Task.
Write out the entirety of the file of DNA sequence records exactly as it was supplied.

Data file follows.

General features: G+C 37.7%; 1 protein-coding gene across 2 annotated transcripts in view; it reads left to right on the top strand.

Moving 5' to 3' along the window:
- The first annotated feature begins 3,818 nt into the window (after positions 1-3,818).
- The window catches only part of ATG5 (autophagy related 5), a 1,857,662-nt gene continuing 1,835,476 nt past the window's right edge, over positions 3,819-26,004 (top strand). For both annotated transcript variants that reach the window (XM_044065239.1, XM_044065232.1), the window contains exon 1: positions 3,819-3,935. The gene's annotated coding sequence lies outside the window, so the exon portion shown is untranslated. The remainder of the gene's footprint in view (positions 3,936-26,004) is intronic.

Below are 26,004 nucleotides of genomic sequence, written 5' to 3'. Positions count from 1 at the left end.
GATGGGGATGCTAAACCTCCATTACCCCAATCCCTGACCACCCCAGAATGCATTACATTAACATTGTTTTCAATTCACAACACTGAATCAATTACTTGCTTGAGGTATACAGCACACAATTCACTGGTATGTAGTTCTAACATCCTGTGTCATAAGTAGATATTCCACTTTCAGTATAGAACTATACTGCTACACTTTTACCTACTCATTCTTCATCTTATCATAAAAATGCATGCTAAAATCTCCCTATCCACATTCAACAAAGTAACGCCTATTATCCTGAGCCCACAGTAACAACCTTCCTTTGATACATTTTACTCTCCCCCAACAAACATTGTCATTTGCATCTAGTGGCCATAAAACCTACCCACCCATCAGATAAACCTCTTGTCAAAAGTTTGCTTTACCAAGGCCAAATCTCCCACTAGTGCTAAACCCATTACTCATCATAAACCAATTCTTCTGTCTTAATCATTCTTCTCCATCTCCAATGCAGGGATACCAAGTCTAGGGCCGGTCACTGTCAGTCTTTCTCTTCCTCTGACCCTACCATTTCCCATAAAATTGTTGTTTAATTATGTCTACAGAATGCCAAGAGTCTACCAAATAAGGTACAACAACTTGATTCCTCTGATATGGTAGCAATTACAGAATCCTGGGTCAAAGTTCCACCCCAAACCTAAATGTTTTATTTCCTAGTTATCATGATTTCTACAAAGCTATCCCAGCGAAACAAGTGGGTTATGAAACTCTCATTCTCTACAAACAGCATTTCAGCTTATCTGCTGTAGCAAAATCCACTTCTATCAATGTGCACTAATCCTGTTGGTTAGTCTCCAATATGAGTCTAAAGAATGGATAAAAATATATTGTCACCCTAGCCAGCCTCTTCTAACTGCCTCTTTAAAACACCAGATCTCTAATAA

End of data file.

General features: G+C 37.7%; 1 protein-coding gene across 2 annotated transcripts in view; it reads left to right on the top strand.

Moving 5' to 3' along the window:
- The first annotated feature begins 3,818 nt into the window (after positions 1-3,818).
- The window catches only part of ATG5 (autophagy related 5), a 1,857,662-nt gene continuing 1,835,476 nt past the window's right edge, over positions 3,819-26,004 (top strand). For both annotated transcript variants that reach the window (XM_044065239.1, XM_044065232.1), the window contains exon 1: positions 3,819-3,935. The gene's annotated coding sequence lies outside the window, so the exon portion shown is untranslated. The remainder of the gene's footprint in view (positions 3,936-26,004) is intronic.

Below are 26,004 nucleotides of genomic sequence, written 5' to 3'. Positions count from 1 at the left end.
GATGGGGATGCTAAACCTCCATTACCCCAATCCCTGACCACCCCAGAATGCATTACATTAACATTGTTTTCAATTCACAACACTGAATCAATTACTTGCTTGAGGTATACAGCACACAATTCACTGGTATGTAGTTCTAACATCCTGTGTCATAAGTAGATATTCCACTTTCAGTATAGAACTATACTGCTACACTTTTACCTACTCATTCTTCATCTTATCATAAAAATGCATGCTAAAATCTCCCTATCCACATTCAACAAAGTAACGCCTATTATCCTGAGCCCACAGTAACAACCTTCCTTTGATACATTTTACTCTCCCCCAACAAACATTGTCATTTGCATCTAGTGGCCATAAAACCTACCCACCCATCAGATAAACCTCTTGTCAAAAGTTTGCTTTACCAAGGCCAAATCTCCCACTAGTGCTAAACCCATTACTCATCATAAACCAATTCTTCTGTCTTAATCATTCTTCTCCATCTCCAATGCAGGGATACCAAGTCTAGGGCCGGTCACTGTCAGTCTTTCTCTTCCTCTGACCCTACCATTTCCCATAAAATTGTTGTTTAATTATGTCTACAGAATGCCAAGAGTCTACCAAATAAGGTACAACAACTTGATTCCTCTGATATGGTAGCAATTACAGAATCCTGGGTCAAAGTTCCACCCCAAACCTAAATGTTTTATTTCCTAGTTATCATGATTTCTACAAAGCTATCCCAGCGAAACAAGTGGGTTATGAAACTCTCATTCTCTACAAACAGCATTTCAGCTTATCTGCTGTAGCAAAATCCACTTCTATCAATGTGCACTAATCCTGTTGGTTAGTCTCCAATATGAGTCTAAAGAATGGATAAAAATATATTGTCACCCTAGCCAGCCTCTTCTAACTGCCTCTTTAAAACACCAGATCTCTAATAA